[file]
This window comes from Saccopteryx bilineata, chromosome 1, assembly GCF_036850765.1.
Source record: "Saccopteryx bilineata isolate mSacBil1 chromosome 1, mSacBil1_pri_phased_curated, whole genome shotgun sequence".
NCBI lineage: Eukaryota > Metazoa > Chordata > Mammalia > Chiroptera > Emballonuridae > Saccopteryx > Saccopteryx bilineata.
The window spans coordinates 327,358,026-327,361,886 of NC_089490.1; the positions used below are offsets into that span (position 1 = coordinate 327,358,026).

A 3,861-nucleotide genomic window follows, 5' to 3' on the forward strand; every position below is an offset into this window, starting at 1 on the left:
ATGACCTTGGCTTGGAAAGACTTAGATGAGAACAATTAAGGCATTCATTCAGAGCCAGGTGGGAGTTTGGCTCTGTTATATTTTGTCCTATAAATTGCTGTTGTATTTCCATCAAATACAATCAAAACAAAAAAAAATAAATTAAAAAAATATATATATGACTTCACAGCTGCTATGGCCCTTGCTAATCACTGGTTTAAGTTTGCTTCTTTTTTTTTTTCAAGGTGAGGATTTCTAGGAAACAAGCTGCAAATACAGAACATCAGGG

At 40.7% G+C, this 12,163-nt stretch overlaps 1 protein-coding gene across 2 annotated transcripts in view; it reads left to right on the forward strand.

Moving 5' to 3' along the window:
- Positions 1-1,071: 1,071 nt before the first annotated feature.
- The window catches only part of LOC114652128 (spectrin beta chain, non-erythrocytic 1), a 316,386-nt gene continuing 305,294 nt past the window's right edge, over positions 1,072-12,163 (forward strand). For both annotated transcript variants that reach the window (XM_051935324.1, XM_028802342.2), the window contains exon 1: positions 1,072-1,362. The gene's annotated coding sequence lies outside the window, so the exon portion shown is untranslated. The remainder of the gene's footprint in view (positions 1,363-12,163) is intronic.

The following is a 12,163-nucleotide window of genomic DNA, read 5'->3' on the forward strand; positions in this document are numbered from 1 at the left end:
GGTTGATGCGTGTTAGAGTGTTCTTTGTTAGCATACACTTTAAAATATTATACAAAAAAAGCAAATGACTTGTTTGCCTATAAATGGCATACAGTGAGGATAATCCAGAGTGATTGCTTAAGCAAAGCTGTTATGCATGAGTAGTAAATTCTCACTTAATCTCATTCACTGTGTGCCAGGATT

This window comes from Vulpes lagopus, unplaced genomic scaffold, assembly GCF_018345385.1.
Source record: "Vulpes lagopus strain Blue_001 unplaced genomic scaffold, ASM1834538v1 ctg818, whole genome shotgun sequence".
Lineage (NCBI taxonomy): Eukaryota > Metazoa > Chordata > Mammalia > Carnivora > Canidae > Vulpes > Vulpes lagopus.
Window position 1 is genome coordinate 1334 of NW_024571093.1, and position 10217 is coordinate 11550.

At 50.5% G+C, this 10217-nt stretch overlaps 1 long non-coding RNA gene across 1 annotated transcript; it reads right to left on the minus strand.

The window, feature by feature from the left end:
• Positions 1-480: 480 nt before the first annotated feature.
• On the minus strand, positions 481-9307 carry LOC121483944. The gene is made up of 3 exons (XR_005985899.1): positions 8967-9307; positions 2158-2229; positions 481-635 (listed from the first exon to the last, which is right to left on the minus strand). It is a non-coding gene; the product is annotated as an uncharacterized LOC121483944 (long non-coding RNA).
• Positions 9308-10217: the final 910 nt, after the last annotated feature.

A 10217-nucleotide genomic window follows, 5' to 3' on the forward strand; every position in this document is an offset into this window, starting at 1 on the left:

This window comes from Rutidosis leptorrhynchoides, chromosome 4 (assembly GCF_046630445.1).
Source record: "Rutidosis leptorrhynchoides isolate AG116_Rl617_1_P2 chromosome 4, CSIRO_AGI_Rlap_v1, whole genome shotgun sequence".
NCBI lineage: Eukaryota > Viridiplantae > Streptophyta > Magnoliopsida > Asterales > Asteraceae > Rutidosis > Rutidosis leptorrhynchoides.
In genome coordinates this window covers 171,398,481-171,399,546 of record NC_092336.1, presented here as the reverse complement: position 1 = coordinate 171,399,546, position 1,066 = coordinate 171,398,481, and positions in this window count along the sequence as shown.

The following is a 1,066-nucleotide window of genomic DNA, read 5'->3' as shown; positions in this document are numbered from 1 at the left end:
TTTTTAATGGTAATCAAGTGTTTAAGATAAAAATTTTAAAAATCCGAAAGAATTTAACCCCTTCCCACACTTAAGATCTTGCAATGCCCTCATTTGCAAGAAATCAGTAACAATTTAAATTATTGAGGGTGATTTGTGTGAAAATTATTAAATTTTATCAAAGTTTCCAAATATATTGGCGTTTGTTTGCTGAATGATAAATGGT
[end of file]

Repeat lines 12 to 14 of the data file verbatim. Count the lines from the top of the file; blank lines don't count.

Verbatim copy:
GGTTGATGCGTGTTAGAGTGTTCTTTGTTAGCATACACTTTAAAATATTATACAAAAAAAGCAAATGACTTGTTTGCCTATAAATGGCATACAGTGAGGATAATCCAGAGTGATTGCTTAAGCAAAGCTGTTATGCATGAGTAGTAAATTCTCACTTAATCTCATTCACTGTGTGCCAGGATT

This window comes from Vulpes lagopus, unplaced genomic scaffold, assembly GCF_018345385.1.
Source record: "Vulpes lagopus strain Blue_001 unplaced genomic scaffold, ASM1834538v1 ctg818, whole genome shotgun sequence".